Owl: Impact Player Already Here?

The Owl ponders the progress of linebacker Chaun Thompson, and ponders whether the "impact player" needed by the Browns defense is already here.

Most of the scrutiny these last four games will be on Charlie Frye, but coaches and General Manager Phil Savage have other concerns, particularly on defense. Just how much repair is necessary?

It has been obvious from the beginning the Browns lack that impact player who can turn a game around on one play. Linebacker Kenard Lang argues that player is not necessary because the Patriots managed to win three of the last four games without stars on defense, and despite all their injuries it looks like New England is going to be in the playoffs again.

But the Browns do have one player on defense that, though he has not consistently been that impact player this year, certainly has the potential to be.

Chaun Thompson is arguably the most improved player on defense since the start of the season. He and Alvin McKinley are tied for second on the team with three sacks, which certainly is not much through 12 games, one behind Orpheus Roye. While the Browns are gauging whether Frye is the quarterback of the future, they can judge whether Thompson is the pass rusher of the future by cutting him loose against Carson Palmer Sunday.

The three sacks are already a career-high for the third year linebacker out of West Texas A&M. He has 75 tackles and needs six more for a career high in that category.

This is essentially Thompson's second year. When Butch Davis drafted him in 2003 he knew Thompson was going to be a project. Whether Davis erred by spending a second round draft choice on the 6-2, 242-pounder does not matter anymore. Now that he is Romeo Crennel's pupil the only question is how much better can he get as the Browns settle into the 3-4 defense?

"I think he's still a work in progress and he's made some progress. I think we've seen it on the field." Crennel said. "Overall, the [linebackers] as a whole have done a good job. The inside linebackers have more production from a tackle standpoint. We haven't gotten much from the outside linebackers in the pass rush area. We need a consistent pass rush from those guys. They've done a decent job in coverage and an adequate job against the run."

Crennel is probably overrating his linebackers as a group, but he certainly has something special in Thompson. There is no doubt Thompson is quick. He covers a lot of ground quickly with his long legs.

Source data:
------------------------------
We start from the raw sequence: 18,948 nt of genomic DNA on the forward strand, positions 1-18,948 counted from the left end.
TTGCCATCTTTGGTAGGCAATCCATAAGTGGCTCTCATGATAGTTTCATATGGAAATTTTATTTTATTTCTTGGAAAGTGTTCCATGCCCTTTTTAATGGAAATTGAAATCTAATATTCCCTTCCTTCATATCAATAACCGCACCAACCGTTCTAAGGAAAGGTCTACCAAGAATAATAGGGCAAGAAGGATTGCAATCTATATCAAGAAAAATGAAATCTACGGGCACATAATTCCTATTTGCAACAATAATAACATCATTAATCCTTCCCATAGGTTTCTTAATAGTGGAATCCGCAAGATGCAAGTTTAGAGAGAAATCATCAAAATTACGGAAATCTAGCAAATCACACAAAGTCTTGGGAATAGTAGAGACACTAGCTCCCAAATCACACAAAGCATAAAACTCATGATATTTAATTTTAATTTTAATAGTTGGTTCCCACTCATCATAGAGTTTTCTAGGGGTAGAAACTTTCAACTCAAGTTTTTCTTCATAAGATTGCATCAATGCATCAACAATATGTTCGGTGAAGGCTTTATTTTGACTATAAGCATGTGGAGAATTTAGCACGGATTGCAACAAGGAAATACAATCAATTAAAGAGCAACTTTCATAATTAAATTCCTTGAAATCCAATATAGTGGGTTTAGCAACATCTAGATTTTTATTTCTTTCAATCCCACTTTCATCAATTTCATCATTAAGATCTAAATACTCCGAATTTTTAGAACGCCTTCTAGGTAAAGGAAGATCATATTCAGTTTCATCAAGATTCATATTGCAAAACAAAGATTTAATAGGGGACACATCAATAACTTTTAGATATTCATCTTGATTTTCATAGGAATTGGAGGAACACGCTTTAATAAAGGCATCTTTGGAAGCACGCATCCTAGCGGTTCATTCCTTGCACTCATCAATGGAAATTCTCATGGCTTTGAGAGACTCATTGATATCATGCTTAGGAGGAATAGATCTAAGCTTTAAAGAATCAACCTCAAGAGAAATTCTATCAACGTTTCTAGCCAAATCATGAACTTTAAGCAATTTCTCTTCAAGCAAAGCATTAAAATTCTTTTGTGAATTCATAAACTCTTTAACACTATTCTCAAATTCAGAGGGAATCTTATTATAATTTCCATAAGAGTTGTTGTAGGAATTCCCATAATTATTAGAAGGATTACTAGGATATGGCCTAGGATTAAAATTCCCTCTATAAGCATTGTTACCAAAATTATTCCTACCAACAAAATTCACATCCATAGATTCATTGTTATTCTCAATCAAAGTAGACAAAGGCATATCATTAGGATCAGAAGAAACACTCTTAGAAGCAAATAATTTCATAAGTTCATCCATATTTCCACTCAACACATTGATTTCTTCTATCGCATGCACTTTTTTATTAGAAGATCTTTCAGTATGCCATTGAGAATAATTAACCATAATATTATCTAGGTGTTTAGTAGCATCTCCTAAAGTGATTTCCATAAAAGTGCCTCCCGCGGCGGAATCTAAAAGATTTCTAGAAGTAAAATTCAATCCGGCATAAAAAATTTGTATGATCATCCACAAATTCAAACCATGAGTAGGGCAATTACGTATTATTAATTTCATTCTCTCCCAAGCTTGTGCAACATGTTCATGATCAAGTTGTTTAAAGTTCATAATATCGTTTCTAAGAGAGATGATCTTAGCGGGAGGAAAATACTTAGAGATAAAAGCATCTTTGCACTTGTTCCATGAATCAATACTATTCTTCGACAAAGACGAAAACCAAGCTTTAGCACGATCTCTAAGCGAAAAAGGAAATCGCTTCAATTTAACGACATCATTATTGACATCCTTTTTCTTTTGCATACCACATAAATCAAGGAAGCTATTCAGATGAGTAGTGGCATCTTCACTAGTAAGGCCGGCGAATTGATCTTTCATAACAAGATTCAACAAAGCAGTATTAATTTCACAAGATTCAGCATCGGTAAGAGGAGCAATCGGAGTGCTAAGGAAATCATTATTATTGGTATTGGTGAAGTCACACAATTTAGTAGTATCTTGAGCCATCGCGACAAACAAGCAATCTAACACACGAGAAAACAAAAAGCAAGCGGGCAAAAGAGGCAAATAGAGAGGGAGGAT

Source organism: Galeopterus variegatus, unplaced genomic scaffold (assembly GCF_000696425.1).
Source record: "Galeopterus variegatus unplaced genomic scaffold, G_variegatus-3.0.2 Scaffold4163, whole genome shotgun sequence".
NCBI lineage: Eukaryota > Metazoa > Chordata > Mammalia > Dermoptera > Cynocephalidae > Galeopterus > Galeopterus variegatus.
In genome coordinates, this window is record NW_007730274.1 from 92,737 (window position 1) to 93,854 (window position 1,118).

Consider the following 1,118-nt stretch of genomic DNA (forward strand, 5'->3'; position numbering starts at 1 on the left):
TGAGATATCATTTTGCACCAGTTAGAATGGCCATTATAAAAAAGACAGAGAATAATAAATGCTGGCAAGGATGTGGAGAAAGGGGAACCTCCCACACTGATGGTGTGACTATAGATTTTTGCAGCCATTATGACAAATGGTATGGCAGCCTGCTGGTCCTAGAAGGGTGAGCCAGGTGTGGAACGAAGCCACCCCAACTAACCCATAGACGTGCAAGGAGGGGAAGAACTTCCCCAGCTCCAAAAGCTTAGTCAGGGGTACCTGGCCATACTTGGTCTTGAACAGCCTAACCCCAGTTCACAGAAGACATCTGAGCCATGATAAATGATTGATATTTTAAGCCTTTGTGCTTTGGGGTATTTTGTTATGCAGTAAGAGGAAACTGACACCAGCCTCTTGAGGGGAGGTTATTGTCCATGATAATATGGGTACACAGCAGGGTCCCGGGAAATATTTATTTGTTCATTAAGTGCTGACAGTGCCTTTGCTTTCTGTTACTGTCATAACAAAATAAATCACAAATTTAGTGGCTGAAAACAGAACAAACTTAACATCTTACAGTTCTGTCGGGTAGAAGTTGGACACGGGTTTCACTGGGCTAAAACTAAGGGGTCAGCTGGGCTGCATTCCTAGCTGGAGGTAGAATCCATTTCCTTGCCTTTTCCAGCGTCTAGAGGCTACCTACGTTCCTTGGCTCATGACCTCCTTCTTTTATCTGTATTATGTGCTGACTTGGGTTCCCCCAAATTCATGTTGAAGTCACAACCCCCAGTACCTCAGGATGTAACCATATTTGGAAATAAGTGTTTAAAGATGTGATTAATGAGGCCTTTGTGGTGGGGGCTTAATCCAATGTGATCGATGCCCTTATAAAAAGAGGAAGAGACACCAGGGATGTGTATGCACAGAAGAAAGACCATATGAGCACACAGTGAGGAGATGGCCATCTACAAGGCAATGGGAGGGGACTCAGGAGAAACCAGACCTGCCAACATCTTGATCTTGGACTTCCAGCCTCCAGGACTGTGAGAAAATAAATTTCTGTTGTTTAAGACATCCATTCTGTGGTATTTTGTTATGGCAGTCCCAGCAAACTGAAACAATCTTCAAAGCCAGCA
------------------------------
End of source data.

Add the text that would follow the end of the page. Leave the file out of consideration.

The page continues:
Whether Crennel concludes Thompson is the answer for the future could come down to the pass rush. But Thompson is more than a pass rusher. If he continues on his current pace Thompson will finish with more than 100 tackles. He has eight tackles behind the line of scrimmage on run plays.

"I think I've come a long way from last year," Thompson said. "My rookie year I was late to training camp (he held out). Last year I was in camp but I couldn't do anything because my thumb was broken. This year I went through the whole camp and preseason. That helped a lot switching to the 3-4."

Thompson wants to be more consistent. He made a textbook tackle of Texans running back Domanick Davis behind the line of scrimmage, slamming into Davis before he could turn the corner and burying him for a loss. His position coach, Mike Haluchak, wants to see more plays like that, and so does Crennel.

"Romeo has a belief that if you can do it once you can do it a million times," Thompson said. "That's what I want to do - run to the ball. Good things happen when you hustle.

"I want to be a force on the field play in and play out, not just here and there. I want to play within the defense, but I still want to be a dominant player and make people account for me."

Thompson's 75 tackles rank third on the team behind inside linebackers Andra Davis (159) and Ben Taylor (111). Roye also has 75 stops.

The numbers don't tell the whole story, but they do say at least part of this defense has potential.


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